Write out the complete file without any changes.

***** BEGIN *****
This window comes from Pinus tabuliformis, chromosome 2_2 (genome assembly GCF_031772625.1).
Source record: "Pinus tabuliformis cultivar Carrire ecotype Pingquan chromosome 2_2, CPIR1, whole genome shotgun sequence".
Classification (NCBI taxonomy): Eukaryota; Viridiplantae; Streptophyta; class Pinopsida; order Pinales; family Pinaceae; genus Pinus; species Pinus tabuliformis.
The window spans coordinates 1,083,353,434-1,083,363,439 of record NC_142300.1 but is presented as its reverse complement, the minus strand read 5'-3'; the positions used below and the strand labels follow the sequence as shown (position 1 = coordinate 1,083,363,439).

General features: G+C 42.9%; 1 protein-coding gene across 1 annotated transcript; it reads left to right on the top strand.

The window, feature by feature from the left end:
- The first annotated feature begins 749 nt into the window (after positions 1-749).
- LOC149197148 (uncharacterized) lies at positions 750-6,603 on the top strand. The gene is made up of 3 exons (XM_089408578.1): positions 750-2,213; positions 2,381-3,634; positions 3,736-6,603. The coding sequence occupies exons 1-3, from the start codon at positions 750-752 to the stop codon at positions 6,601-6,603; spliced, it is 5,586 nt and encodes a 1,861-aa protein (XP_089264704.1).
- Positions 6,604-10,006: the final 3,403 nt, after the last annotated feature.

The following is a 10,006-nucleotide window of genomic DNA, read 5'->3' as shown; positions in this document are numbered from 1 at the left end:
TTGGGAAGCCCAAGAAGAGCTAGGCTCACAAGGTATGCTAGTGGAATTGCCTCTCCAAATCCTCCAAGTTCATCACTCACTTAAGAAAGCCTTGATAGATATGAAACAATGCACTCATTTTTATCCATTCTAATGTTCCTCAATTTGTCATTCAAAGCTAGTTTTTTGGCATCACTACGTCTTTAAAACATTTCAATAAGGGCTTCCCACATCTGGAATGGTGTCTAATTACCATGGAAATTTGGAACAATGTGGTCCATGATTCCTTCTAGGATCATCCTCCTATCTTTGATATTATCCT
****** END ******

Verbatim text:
This window comes from Pinus tabuliformis, chromosome 2_2 (genome assembly GCF_031772625.1).
Source record: "Pinus tabuliformis cultivar Carrire ecotype Pingquan chromosome 2_2, CPIR1, whole genome shotgun sequence".
Classification (NCBI taxonomy): Eukaryota; Viridiplantae; Streptophyta; class Pinopsida; order Pinales; family Pinaceae; genus Pinus; species Pinus tabuliformis.
The window spans coordinates 1,083,353,434-1,083,363,439 of record NC_142300.1 but is presented as its reverse complement, the minus strand read 5'-3'; the positions used below and the strand labels follow the sequence as shown (position 1 = coordinate 1,083,363,439).

General features: G+C 42.9%; 1 protein-coding gene across 1 annotated transcript; it reads left to right on the top strand.

The window, feature by feature from the left end:
- The first annotated feature begins 749 nt into the window (after positions 1-749).
- LOC149197148 (uncharacterized) lies at positions 750-6,603 on the top strand. The gene is made up of 3 exons (XM_089408578.1): positions 750-2,213; positions 2,381-3,634; positions 3,736-6,603. The coding sequence occupies exons 1-3, from the start codon at positions 750-752 to the stop codon at positions 6,601-6,603; spliced, it is 5,586 nt and encodes a 1,861-aa protein (XP_089264704.1).
- Positions 6,604-10,006: the final 3,403 nt, after the last annotated feature.

The following is a 10,006-nucleotide window of genomic DNA, read 5'->3' as shown; positions in this document are numbered from 1 at the left end:
TTGGGAAGCCCAAGAAGAGCTAGGCTCACAAGGTATGCTAGTGGAATTGCCTCTCCAAATCCTCCAAGTTCATCACTCACTTAAGAAAGCCTTGATAGATATGAAACAATGCACTCATTTTTATCCATTCTAATGTTCCTCAATTTGTCATTCAAAGCTAGTTTTTTGGCATCACTACGTCTTTAAAACATTTCAATAAGGGCTTCCCACATCTGGAATGGTGTCTAATTACCATGGAAATTTGGAACAATGTGGTCCATGATTCCTTCTAGGATCATCCTCCTATCTTTGATATTATCCT